Stocks sag fol­low­ing dis­ap­point­ing profit re­ports

Miami Herald - - FRONT PAGE -

NEW YORK — Stock mar­kets around the world sagged on Fri­day af­ter Ama­zon and other big com­pa­nies re­ported quar­terly re­sults that un­der­whelmed in­vestors.

The Stan­dard & Poor’s 500 in­dex lost 3.32 points, or 0.1 per­cent, to 2,472.10 and closed a week packed with cor­po­rate earn­ings re­ports al­most ex­actly where it started. It set a record dur­ing the mid­dle of it.

The Dow Jones in­dus­trial av­er­age gained 33.76 points, or 0.2 per­cent, to 21,830.31 and set an­other all-time high. The Nas­daq com­pos­ite fell 7.51, or 0.1 per­cent, to 6,374.68.

A lit­tle more than half the com­pa­nies in the S&P 500 have now shown how much profit they made dur­ing the spring, and the re­sults have been mostly en­cour­ag­ing. Earn­ings for the in­dex are on pace to be about 9 per­cent higher than a year ear­lier, ac­cord­ing to Fac­tSet. But ex­pec­ta­tions were high com­ing into the re­port­ing sea­son, and the few com­pa­nies that fell short of fore­casts have seen their stock prices pun­ished.

Earn­ings re­ports were the main fo­cus for mar­kets dur­ing a busy week, where the Fed­eral Re­serve also de­cided on Wed­nes­day to hold in­ter­est rates steady and the govern­ment on Fri­day gave an up­date on the econ­omy’s health.

The econ­omy grew at an an­nual rate of 2.6 per­cent in the sec­ond quar­ter, revved up by a rise in con­sumer spend­ing, the Com­merce Depart­ment said. Last quar­ter’s growth rate was more than dou­ble that of the year’s first quar­ter, which was re­vised down to 1.2 per­cent.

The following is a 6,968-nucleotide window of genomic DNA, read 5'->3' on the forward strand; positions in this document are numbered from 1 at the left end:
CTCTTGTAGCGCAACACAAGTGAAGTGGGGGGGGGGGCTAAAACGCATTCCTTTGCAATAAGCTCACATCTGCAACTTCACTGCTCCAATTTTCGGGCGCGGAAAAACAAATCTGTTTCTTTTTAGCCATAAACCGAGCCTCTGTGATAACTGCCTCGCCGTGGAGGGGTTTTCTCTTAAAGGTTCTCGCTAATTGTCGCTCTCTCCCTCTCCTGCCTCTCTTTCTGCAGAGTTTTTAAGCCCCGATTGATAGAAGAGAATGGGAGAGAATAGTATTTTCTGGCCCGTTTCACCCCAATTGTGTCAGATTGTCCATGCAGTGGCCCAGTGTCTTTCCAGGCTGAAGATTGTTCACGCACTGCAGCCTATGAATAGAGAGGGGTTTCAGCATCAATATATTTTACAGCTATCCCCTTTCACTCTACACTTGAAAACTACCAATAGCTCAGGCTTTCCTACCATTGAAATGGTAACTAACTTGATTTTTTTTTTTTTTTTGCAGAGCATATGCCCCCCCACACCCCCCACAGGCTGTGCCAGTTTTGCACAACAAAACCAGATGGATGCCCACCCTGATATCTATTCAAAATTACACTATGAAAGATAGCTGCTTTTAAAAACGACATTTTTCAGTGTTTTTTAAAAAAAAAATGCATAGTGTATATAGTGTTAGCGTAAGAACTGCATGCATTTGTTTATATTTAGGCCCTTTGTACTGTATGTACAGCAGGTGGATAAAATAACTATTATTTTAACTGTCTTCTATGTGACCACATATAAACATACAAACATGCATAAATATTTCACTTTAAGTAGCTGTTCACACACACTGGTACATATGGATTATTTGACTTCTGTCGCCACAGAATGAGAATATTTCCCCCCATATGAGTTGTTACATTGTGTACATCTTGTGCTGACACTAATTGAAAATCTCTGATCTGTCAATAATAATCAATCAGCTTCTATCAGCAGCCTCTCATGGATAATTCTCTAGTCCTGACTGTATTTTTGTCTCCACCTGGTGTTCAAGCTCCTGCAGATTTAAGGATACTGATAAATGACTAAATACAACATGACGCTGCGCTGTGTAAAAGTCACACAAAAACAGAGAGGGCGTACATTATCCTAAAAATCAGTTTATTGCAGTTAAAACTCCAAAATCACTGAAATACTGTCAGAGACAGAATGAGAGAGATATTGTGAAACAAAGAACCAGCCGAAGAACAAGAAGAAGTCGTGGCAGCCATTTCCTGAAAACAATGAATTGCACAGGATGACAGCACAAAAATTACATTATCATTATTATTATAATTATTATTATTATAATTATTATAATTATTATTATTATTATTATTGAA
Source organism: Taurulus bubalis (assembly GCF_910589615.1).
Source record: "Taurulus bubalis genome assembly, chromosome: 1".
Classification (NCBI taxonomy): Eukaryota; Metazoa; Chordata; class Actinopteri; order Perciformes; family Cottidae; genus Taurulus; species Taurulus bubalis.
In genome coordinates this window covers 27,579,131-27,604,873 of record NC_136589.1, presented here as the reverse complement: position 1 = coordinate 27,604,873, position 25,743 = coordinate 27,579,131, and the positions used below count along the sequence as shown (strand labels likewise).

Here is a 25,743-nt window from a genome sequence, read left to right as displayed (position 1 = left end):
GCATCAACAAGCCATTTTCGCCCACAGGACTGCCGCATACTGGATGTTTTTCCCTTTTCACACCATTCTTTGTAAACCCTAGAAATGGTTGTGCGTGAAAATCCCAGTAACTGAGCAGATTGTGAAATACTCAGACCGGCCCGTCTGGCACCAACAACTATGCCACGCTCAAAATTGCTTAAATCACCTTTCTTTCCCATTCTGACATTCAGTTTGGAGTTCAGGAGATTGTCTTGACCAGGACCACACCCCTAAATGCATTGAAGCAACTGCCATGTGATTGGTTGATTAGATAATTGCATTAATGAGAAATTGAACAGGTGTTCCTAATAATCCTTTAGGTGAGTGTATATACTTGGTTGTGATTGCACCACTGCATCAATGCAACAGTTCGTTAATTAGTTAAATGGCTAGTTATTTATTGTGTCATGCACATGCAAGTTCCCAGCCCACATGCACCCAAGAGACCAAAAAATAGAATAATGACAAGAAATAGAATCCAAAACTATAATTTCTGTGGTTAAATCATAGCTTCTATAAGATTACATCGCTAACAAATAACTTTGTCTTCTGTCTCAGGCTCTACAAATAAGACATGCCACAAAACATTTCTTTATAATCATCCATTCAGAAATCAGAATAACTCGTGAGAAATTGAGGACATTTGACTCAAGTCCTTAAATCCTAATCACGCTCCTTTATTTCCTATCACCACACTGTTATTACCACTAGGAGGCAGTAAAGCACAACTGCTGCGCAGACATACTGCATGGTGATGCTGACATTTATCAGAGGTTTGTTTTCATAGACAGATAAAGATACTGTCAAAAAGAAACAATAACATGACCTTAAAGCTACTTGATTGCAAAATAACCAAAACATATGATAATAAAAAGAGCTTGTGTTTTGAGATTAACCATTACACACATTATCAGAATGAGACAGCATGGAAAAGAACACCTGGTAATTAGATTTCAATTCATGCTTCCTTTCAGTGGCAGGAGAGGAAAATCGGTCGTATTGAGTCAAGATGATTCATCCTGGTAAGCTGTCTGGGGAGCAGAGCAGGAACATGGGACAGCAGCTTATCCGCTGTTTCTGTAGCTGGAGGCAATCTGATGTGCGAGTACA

Ex­cite­ment about the U.S. econ­omy had been higher ear­lier in the year, when many in­vestors ex­pected the Repub­li­can takeover of Wash­ing­ton to lead to more pro-busi­ness poli­cies. But in­ac­tion in the Capi­tol, capped by the Se­nate’s lat­est failed at­tempt to re­vamp the na­tion’s health care sys­tem, is rais­ing doubts about whether tax re­form or a big in­fra­struc­ture plan will hap­pen.

To­bacco stocks were some of Fri­day’s worst per­form­ers af­ter the U.S. govern­ment said it’s con­sid­er­ing lim­it­ing the amount of nico­tine in cig­a­rettes so that they’re no longer ad­dic­tive.

The yield on the 10-year Trea­sury note fell to 2.28 per­cent from 2.32 per­cent late Thurs­day. The two-year yield dipped to 1.34 per­cent from 1.36 per­cent, and the 30-year yield dropped to 2.90 per­cent from 2.93 per­cent.

Stock mar­kets around the world were weak. Ja­pan’s Nikkei 225 in­dex dropped 0.6 per­cent, South Korea’s Kospi lost 1.7 per­cent and the Hang Seng in Hong Kong fell 0.6 per­cent.

France’s CAC 40 lost 1.1 per­cent, the FTSE 100 in Lon­don fell 1 per­cent and Ger­many’s DAX dropped 0.4 per­cent

The dol­lar fell to 110.60 Ja­panese yen from 111.09 yen late Thurs­day. The euro rose to $1.1760 from $1.1681, and the Bri­tish pound rose to $1.3149 from $1.3070.

The price of oil capped off its best week since early De­cem­ber with an­other gain. Bench­mark U.S. crude rose 67 cents to set­tle at $49.71 per barrel and touched its high­est level since May. Oil gained nearly 9 per­cent over the week.

Brent crude gained $1.03 to $53.53 a barrel Fri­day. Nat­u­ral gas fell 3 cents to $2.94 per 1,000 cu­bic feet.

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